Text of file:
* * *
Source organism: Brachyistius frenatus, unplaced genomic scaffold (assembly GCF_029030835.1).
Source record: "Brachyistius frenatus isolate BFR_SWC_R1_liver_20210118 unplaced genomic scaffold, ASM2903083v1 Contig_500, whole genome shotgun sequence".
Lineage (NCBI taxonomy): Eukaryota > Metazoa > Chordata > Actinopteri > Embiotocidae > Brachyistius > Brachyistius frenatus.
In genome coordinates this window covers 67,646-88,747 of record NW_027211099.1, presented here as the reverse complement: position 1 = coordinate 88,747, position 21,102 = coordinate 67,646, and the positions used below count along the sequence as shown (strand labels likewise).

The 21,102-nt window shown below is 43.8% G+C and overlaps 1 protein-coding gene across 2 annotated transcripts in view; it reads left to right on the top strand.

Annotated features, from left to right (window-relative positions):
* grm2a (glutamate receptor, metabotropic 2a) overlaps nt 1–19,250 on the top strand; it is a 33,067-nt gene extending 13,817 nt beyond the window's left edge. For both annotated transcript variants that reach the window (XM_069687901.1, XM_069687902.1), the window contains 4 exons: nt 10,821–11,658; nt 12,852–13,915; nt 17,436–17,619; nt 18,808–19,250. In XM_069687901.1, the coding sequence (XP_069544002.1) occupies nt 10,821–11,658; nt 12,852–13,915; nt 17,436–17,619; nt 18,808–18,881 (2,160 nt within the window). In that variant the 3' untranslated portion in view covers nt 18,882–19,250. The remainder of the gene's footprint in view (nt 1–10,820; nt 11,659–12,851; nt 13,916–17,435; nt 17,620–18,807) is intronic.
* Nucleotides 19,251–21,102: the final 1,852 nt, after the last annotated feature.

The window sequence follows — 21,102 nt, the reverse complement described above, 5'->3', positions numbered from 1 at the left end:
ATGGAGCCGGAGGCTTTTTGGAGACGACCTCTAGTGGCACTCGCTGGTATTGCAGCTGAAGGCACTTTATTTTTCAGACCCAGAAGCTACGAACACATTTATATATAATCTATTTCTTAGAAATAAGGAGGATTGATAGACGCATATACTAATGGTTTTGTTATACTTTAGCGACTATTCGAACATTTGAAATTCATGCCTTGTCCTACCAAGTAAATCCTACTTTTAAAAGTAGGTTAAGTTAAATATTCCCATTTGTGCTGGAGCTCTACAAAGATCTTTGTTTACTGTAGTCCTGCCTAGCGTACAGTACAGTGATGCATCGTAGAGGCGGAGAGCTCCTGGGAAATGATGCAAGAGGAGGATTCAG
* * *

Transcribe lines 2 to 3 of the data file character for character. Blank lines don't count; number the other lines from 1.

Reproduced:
Source record: "Brachyistius frenatus isolate BFR_SWC_R1_liver_20210118 unplaced genomic scaffold, ASM2903083v1 Contig_500, whole genome shotgun sequence".
Lineage (NCBI taxonomy): Eukaryota > Metazoa > Chordata > Actinopteri > Embiotocidae > Brachyistius > Brachyistius frenatus.